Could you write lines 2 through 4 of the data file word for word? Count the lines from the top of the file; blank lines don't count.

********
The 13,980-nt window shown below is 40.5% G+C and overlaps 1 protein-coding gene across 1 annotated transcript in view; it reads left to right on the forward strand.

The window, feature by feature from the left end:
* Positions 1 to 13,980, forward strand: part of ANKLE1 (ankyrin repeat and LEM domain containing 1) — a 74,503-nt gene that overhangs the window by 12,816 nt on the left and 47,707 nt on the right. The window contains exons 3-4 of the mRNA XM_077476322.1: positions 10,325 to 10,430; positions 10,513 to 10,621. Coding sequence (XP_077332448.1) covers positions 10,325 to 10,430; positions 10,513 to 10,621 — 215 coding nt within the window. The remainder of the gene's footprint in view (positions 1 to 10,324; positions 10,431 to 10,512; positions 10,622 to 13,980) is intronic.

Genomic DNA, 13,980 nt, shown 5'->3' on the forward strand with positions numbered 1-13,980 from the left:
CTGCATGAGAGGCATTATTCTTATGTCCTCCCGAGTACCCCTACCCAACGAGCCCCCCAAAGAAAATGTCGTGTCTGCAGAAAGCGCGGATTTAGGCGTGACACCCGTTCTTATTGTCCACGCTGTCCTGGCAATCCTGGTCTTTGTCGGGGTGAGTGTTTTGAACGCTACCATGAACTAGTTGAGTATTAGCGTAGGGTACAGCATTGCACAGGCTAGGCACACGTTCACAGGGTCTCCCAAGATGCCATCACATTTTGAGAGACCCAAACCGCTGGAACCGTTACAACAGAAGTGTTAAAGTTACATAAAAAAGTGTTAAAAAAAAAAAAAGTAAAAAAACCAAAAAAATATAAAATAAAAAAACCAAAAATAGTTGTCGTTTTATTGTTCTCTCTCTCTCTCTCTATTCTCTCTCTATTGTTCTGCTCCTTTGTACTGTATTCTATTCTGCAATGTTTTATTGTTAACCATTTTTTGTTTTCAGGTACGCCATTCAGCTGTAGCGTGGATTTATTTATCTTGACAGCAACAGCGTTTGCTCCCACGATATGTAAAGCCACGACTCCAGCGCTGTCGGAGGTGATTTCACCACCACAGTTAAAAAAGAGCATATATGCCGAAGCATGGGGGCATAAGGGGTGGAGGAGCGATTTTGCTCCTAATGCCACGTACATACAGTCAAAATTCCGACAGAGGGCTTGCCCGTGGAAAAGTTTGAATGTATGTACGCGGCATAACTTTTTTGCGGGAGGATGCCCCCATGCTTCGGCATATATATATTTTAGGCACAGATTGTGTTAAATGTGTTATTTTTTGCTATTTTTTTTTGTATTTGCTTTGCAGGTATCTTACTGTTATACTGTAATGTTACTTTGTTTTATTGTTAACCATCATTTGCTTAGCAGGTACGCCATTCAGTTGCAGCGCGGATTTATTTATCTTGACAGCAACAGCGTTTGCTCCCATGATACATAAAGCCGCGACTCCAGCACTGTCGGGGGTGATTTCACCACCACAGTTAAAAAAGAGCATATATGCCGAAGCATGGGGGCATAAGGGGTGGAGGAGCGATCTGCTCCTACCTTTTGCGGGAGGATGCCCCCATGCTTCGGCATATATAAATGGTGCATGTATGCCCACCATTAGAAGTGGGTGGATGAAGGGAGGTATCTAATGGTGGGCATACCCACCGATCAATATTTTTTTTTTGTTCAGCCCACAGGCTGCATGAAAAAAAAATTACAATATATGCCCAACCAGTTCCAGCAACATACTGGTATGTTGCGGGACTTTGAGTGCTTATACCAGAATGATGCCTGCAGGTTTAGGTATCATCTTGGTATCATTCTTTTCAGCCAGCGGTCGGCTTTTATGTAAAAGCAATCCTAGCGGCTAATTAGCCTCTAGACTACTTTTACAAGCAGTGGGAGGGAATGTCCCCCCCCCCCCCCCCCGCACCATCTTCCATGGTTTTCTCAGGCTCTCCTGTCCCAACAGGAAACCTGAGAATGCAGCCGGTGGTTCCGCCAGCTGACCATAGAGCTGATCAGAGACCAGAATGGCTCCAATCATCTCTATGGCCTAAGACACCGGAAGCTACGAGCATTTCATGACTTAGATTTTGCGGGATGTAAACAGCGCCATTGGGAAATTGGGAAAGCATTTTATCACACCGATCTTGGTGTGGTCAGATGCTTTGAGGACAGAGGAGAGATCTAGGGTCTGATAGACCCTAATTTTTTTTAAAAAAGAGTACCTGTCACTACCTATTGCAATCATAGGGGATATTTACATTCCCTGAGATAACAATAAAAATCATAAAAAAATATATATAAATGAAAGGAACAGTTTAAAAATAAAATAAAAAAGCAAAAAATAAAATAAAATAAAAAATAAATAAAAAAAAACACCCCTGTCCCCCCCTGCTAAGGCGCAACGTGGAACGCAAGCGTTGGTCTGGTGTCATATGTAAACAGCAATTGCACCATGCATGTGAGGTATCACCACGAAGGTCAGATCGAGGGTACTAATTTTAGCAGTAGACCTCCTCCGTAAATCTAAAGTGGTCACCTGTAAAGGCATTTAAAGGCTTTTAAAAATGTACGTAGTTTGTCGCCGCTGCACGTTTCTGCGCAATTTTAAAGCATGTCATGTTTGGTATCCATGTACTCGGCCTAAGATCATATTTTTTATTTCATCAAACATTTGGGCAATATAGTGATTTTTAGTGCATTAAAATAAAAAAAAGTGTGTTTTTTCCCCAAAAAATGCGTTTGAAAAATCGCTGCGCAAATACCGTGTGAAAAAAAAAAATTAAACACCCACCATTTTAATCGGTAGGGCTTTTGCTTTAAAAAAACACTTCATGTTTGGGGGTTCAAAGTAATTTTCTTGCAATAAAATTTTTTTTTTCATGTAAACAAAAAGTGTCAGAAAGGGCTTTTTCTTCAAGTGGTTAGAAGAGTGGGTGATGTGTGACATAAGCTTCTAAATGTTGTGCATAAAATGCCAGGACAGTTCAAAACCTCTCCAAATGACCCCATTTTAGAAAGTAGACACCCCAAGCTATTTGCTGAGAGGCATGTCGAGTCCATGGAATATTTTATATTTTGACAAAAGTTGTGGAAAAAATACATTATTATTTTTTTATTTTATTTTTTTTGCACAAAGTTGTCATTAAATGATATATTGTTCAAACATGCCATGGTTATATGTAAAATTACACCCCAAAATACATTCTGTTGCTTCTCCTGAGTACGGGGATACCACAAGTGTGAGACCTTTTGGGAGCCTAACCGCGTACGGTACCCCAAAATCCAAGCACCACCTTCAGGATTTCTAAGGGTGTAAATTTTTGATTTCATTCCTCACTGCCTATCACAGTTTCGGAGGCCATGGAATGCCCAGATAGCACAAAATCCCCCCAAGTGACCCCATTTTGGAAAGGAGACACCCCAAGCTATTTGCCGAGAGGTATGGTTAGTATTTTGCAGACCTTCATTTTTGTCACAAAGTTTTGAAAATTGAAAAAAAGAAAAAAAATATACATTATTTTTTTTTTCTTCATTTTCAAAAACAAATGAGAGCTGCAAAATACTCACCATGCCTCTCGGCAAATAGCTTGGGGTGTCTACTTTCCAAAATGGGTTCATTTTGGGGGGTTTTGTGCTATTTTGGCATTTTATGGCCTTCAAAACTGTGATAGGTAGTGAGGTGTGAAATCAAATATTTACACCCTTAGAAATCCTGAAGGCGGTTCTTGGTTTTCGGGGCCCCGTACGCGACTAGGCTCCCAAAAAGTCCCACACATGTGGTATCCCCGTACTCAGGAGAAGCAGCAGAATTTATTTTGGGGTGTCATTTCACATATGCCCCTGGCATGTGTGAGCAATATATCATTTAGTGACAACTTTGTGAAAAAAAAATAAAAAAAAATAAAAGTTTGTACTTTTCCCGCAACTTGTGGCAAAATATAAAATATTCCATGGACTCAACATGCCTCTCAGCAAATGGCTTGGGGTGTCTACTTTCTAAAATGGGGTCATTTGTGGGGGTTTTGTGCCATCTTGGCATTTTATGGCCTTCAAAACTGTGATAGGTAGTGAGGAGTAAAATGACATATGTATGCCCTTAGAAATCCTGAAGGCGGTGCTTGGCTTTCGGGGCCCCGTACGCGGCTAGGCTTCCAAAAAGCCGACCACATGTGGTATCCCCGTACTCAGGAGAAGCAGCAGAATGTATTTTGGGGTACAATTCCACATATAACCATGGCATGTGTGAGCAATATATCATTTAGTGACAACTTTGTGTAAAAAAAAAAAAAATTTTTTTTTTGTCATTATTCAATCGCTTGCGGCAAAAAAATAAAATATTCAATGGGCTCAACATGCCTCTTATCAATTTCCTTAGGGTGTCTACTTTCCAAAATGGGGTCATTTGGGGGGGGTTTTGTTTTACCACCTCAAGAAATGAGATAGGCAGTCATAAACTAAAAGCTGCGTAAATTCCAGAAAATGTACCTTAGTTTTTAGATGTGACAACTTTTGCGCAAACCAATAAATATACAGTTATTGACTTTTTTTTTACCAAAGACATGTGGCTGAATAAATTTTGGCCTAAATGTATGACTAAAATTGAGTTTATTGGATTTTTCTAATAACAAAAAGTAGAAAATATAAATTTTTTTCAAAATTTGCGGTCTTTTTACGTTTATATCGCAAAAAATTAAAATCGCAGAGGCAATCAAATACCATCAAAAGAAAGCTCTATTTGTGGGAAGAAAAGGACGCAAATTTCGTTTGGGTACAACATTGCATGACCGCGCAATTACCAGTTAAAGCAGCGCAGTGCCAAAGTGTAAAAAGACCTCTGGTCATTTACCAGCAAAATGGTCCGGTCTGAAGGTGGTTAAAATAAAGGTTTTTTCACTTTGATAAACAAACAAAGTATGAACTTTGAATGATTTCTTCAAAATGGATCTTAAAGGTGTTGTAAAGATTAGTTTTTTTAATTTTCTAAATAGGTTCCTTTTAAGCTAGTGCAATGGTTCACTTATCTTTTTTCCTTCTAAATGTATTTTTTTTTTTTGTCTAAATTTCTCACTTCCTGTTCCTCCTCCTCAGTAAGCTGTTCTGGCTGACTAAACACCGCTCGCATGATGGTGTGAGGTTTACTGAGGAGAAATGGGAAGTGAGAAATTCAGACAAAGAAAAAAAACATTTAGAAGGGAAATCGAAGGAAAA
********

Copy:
The window, feature by feature from the left end:
* Positions 1 to 13,980, forward strand: part of ANKLE1 (ankyrin repeat and LEM domain containing 1) — a 74,503-nt gene that overhangs the window by 12,816 nt on the left and 47,707 nt on the right. The window contains exons 3-4 of the mRNA XM_077476322.1: positions 10,325 to 10,430; positions 10,513 to 10,621. Coding sequence (XP_077332448.1) covers positions 10,325 to 10,430; positions 10,513 to 10,621 — 215 coding nt within the window. The remainder of the gene's footprint in view (positions 1 to 10,324; positions 10,431 to 10,512; positions 10,622 to 13,980) is intronic.

Genomic DNA, 13,980 nt, shown 5'->3' on the forward strand with positions numbered 1-13,980 from the left: